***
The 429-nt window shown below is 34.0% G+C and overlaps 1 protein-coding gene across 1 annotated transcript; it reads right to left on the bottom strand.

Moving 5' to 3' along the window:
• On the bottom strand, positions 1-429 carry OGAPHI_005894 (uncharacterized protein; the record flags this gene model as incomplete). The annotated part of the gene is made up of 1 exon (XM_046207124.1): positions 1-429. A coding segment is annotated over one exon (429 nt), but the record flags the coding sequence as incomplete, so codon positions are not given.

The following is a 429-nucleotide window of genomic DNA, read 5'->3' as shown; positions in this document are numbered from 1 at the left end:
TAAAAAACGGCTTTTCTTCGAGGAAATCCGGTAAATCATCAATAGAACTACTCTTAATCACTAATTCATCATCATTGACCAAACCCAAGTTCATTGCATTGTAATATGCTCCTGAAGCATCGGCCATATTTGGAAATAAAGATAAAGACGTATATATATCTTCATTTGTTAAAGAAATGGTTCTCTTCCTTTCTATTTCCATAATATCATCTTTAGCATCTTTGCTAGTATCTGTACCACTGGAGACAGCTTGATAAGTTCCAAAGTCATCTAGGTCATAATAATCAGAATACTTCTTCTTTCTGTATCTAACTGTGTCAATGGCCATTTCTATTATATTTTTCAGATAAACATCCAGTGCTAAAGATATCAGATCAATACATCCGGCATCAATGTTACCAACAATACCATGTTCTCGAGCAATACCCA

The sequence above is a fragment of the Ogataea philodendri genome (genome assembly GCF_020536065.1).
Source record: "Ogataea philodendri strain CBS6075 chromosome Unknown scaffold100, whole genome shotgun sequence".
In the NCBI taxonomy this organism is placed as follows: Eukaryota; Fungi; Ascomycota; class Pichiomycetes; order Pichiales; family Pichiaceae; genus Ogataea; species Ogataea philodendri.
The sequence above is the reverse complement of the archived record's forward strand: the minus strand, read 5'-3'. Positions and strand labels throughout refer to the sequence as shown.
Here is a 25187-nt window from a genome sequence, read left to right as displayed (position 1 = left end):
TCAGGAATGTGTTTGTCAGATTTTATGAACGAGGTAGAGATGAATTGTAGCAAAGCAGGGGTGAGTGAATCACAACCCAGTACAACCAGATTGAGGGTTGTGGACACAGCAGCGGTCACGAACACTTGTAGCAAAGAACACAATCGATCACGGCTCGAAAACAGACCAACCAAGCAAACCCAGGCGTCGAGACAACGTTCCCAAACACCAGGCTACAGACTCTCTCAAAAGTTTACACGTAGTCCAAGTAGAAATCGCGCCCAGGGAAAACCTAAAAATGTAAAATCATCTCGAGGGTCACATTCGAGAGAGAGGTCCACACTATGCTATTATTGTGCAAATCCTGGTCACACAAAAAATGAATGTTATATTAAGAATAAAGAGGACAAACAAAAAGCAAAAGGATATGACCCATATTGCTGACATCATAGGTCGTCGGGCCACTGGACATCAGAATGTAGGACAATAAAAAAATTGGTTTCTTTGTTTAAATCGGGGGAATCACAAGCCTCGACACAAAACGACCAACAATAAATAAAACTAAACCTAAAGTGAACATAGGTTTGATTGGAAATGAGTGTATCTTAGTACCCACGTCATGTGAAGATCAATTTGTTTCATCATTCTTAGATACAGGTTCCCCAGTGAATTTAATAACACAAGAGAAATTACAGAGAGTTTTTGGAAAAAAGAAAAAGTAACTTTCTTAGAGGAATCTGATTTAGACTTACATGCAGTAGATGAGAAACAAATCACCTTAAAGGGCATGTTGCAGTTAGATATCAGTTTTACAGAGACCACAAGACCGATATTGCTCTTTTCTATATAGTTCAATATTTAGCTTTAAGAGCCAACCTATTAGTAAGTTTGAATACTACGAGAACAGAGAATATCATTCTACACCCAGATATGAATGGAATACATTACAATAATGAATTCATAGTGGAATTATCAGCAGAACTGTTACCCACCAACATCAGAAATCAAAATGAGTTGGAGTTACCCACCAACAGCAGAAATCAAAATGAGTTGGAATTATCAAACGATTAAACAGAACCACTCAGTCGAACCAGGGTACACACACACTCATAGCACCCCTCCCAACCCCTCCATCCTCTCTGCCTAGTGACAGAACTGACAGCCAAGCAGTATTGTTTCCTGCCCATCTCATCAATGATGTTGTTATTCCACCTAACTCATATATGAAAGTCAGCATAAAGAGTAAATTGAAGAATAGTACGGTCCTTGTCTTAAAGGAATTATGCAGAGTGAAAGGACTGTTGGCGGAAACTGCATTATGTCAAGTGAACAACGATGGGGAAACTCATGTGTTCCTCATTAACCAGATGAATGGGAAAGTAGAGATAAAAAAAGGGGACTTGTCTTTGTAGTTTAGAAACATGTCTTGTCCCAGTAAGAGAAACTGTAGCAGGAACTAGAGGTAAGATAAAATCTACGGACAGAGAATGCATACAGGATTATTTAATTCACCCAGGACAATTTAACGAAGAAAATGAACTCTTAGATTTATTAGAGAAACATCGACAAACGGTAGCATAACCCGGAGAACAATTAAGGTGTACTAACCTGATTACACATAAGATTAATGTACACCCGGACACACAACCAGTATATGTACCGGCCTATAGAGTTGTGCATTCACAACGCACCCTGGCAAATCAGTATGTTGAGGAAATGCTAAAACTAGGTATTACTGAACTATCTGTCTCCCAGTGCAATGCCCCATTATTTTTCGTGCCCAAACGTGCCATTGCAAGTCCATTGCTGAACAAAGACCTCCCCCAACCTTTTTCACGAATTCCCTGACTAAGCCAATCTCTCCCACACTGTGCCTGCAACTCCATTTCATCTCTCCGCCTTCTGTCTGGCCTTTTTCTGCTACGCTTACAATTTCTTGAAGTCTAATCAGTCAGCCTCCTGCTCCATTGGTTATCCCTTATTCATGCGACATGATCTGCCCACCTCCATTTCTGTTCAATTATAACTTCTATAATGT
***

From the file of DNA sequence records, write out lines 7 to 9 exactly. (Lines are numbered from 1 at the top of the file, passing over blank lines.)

Source record: "Ogataea philodendri strain CBS6075 chromosome Unknown scaffold100, whole genome shotgun sequence".
In the NCBI taxonomy this organism is placed as follows: Eukaryota; Fungi; Ascomycota; class Pichiomycetes; order Pichiales; family Pichiaceae; genus Ogataea; species Ogataea philodendri.
The sequence above is the reverse complement of the archived record's forward strand: the minus strand, read 5'-3'. Positions and strand labels throughout refer to the sequence as shown.